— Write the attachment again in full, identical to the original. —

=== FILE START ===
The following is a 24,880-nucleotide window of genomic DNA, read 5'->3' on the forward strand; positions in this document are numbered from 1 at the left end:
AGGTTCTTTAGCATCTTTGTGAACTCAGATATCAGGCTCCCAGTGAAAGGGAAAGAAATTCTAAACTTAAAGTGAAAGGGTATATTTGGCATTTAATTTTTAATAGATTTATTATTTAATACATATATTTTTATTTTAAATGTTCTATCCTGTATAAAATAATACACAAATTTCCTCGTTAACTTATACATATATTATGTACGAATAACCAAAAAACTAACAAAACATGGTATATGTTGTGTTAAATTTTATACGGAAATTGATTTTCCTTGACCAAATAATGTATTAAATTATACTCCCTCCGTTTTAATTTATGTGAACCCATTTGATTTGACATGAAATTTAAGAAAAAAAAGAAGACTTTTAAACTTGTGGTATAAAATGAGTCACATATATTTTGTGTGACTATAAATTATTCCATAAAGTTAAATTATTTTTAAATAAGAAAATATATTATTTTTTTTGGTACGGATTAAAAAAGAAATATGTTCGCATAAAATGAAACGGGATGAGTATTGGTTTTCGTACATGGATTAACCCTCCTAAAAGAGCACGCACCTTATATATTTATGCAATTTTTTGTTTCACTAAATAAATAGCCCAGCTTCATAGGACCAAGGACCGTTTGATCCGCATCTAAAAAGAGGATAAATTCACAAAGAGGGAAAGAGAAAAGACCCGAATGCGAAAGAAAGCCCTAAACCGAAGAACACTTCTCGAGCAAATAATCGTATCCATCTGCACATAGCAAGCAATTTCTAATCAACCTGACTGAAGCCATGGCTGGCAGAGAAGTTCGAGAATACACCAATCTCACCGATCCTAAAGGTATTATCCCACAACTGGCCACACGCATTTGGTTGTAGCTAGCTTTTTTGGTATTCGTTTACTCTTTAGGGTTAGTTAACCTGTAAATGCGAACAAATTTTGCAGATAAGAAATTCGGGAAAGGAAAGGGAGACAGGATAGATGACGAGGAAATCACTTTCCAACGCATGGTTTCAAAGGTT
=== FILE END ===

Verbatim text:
The following is a 24,880-nucleotide window of genomic DNA, read 5'->3' on the forward strand; positions in this document are numbered from 1 at the left end:
AGGTTCTTTAGCATCTTTGTGAACTCAGATATCAGGCTCCCAGTGAAAGGGAAAGAAATTCTAAACTTAAAGTGAAAGGGTATATTTGGCATTTAATTTTTAATAGATTTATTATTTAATACATATATTTTTATTTTAAATGTTCTATCCTGTATAAAATAATACACAAATTTCCTCGTTAACTTATACATATATTATGTACGAATAACCAAAAAACTAACAAAACATGGTATATGTTGTGTTAAATTTTATACGGAAATTGATTTTCCTTGACCAAATAATGTATTAAATTATACTCCCTCCGTTTTAATTTATGTGAACCCATTTGATTTGACATGAAATTTAAGAAAAAAAAGAAGACTTTTAAACTTGTGGTATAAAATGAGTCACATATATTTTGTGTGACTATAAATTATTCCATAAAGTTAAATTATTTTTAAATAAGAAAATATATTATTTTTTTTGGTACGGATTAAAAAAGAAATATGTTCGCATAAAATGAAACGGGATGAGTATTGGTTTTCGTACATGGATTAACCCTCCTAAAAGAGCACGCACCTTATATATTTATGCAATTTTTTGTTTCACTAAATAAATAGCCCAGCTTCATAGGACCAAGGACCGTTTGATCCGCATCTAAAAAGAGGATAAATTCACAAAGAGGGAAAGAGAAAAGACCCGAATGCGAAAGAAAGCCCTAAACCGAAGAACACTTCTCGAGCAAATAATCGTATCCATCTGCACATAGCAAGCAATTTCTAATCAACCTGACTGAAGCCATGGCTGGCAGAGAAGTTCGAGAATACACCAATCTCACCGATCCTAAAGGTATTATCCCACAACTGGCCACACGCATTTGGTTGTAGCTAGCTTTTTTGGTATTCGTTTACTCTTTAGGGTTAGTTAACCTGTAAATGCGAACAAATTTTGCAGATAAGAAATTCGGGAAAGGAAAGGGAGACAGGATAGATGACGAGGAAATCACTTTCCAACGCATGGTTTCAAAGGTT